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The Philosopher.

Once she knows which image she wants to upload, she uses other apps to edit them, which varies between one to three editing apps. “It is always about the mood, and I edit using filters or add textures to enhance it. But I try as much to not overdo it. Based on the weather condition, I choose between various apps to shoot with, as I want my colours and contrasts to be perfect. I always start with Snapseed for basic editing. It has a brush tool that is great to increase or decrease the luminance in specific areas. But from then on, I do not have any methodology. Depending on what I want to create, I choose the process. The apps I use the most are Snapseed, Mextures, Hipstamatic, LensLight, and PS Express,” she explains.

On rare occasions, Mariko does not just edit photographs but quite literally designs them. “Sometimes I superimpose other elements on to my image, but I haven’t been doing it much lately. If there is something missing to complete the harmony in a picture, I am open to everything. For example, I have used birds, rays of sunlight, snow, clouds etc. It is all about the aesthetics,” she says.

The Learning Curve
Besides nature, Mariko draws her inspiration from movies and television shows. As for photographers, she follows several people on social media. “I really admire Gianluca Ricoveri, Lee Atwell, and Paul Moore’s work. Moreover, the fact that you can easily connect with people on social media, find creative inspiration, learn from them, and get feedback, is amazing,” she opines.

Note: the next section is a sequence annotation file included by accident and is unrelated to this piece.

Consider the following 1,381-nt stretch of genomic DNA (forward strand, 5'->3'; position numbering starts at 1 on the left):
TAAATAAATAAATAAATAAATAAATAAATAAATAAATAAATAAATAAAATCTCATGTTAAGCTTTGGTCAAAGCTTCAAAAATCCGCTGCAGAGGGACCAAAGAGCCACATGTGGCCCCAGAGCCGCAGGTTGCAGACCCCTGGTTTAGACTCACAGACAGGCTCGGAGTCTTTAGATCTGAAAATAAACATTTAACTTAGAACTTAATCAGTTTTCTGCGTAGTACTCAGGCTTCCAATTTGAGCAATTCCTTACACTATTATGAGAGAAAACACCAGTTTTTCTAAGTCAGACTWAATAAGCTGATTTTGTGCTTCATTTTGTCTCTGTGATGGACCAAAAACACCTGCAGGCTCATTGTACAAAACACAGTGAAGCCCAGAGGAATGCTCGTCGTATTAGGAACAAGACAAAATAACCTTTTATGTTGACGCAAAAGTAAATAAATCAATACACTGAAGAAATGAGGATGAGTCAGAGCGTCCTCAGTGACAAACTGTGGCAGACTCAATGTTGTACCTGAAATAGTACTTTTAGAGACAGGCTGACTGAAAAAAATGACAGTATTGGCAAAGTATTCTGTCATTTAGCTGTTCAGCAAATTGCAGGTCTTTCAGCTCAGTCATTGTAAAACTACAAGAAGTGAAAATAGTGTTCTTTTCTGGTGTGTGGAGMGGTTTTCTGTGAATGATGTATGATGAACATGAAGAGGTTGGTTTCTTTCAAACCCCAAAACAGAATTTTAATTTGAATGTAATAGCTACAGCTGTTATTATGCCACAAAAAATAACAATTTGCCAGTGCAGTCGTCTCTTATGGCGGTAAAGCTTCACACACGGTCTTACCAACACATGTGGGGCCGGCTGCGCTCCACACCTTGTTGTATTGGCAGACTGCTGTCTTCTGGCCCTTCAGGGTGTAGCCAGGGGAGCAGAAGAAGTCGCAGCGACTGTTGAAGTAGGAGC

Depending on the images she likes the most, Mariko also makes prints. She either hangs them up on a wall or creates calendars. She also often gifts them to her family and friends on Christmas. For someone who shares her work actively on social media, Mariko prefers to make prints. “Social media is important for presenting your work, making contacts and developing yourself, but to view photographs, I think it is a little distracting because it is all about the likes, comments and advertising. Prints are for a lifetime, and it is a good feeling to hold the finished work in your hands. I enjoy the process. Prints tell their stories quietly and without distraction, unlike seeing the same images on a tiny screen.”

Dramatic, mystical, and serene. These are a few words that describe Mariko’s extensive body of work. Although she constantly juggles between her day job and taking care of family, she finds time to build her enchanted world, one picture at a time. “Photography isn’t about the gear or the technical quality of an image. It is about the power of the image itself, the content and its composition. It must be able to evoke some emotions in the viewer,” she concludes.

Growing up, Mariko Klug spent her childhood in Tokyo and Rio de Janeiro, before settling down in a small town in Germany. She has won several awards for her work, and has also been widely exhibited in the USA, Canada, Germany, Portugal, Cyprus and Russia. In her free time, she likes to go for hikes in the mountains. • You can find Mariko at @mariko_klug.

This article originally appeared in the February 2020 issue of Better Photography.